Contest • He says family helped him overcome the loss of a leg, bone cancer.
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As a child, Sharon Robinson would watch her dad walk out to the middle of the frozen lake near their home to test the ice before letting her skate.
Now, as an adult, Robinson views the memory as a metaphor for what her father, Jackie Robinson, did in sports in 1947, when he became the first African American to break Major League Baseball's color barrier.
"He stepped out alone, and he did it against great odds," Sharon Robinson said during a Wednesday visit to Holladay's Morningside Elementary. She noted that despite her dad's athletic prowess, he never learned to swim.
Sharon Robinson spoke with students about her dad's accomplishments and those of Utah fifth-grader Steven Blodgett, 11, who won an essay contest inspired by her father. Steven wrote about overcoming bone cancer and a leg amputation, and his essay was chosen as one of 10 winners out of 18,000 submitted from across the country.
Her visit follows the recent release of "42," a movie about her father's entry into Major League Baseball. He played with the Brooklyn Dodgers, which won six National League pennants in his 10 seasons, and he was named National League MVP in 1949.
"You certainly talked about the teamwork with your family and having courage," Sharon Robinson told Steven in front of his class. "Those were two values that were very important to my dad."
The contest, called "Breaking Barriers: In Sports, In Life," asks children to write about how they used values demonstrated by Jackie Robinson commitment, citizenship, courage, determination, excellence, justice, persistence, teamwork and integrity to overcome challenges. Sharon Robinson developed the program, which began in 1997, with Major League Baseball and Scholastic.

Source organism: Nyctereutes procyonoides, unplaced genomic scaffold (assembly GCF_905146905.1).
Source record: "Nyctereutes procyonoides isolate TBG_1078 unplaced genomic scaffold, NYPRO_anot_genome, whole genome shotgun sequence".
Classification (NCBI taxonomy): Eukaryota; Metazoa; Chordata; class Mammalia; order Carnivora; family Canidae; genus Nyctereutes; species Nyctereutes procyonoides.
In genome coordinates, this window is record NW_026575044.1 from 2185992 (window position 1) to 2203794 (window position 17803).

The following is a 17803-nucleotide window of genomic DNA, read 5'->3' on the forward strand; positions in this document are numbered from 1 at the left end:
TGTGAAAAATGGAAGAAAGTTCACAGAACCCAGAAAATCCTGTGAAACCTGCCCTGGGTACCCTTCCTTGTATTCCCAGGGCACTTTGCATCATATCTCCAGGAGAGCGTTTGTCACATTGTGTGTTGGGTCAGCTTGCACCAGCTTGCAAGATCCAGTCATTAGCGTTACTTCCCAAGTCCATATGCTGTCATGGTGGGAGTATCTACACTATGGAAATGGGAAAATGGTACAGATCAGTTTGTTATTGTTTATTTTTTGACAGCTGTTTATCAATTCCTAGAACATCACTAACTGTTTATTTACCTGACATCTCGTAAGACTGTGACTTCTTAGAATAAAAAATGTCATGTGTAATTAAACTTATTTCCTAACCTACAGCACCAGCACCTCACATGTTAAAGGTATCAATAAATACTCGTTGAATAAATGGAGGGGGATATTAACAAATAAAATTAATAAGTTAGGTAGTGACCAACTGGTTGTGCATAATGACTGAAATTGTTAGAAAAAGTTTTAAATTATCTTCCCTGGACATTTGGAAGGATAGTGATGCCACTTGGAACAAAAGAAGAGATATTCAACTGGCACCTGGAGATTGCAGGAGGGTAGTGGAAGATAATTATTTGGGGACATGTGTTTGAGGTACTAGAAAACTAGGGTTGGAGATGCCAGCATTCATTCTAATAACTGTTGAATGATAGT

Sharon Robinson said she was especially struck in Steven's essay by his attitude about having his leg amputated. "He sort of threw in there he was an amputee," she said. "It hasn't taken over his life."
Steven was diagnosed in 2011 with osteosarcoma after he developed a limp and noticed swelling near his kneecap. He underwent chemotherapy and later a type of amputation called a rotationplasty, in which doctors attached his lower leg and foot to his upper leg, removing the middle portion, allowing his ankle to act as a new sort of knee joint. He also wears a prosthetic.
The tone of Steven's essay is optimistic and grateful. He says he couldn't have gotten through it all without his family's support. He also wrote about courage and determination.
"Every scan I learn that I am cancer-free I can go on with more determination than ever," Steven wrote. "Determination to keep on going, while keeping up socially, emotionally, physically [which may be the hardest, considering the leg situation], and mentally."
Steven's mother, Sonja Blodgett, said he's focused on not letting the amputation hold him back, playing sports at recess and continuing physical therapy.
"We're really proud of him," she said, "not just for winning the essay contest but also how he's overcome barriers he's had."
Jackie Robinson was familiar with health challenges as well, his daughter said Wednesday. After he left baseball, she said, he developed diabetes, eventually going blind in one eye and having trouble with his legs.
"He always thought that was his toughest barrier," Sharon Robinson said, "because he didn't have control over it."
She said her dad would be thrilled to see the contest inspired by his experiences.
"He loved children," Sharon Robinson said, "and the fact that I could take his life and turn it into something today's children could get inspired by, I think he'd love it."
She gave Steven a new computer, a set of T-shirts for his class, a computer for his teacher and a book she wrote. She told Steven she was proud of him. The admiration went both ways.
"He was amazing," Steven said of Jackie Robinson. "He overcame lots of things."
Classmate Maya Wagner, 11, called him a legend.
"Our society today," Maya said, "would be a lot different if he didn't break the color barrier."
The Tribune's Sean P. Means on '42'
Nostalgic '42' polishes the Robinson legend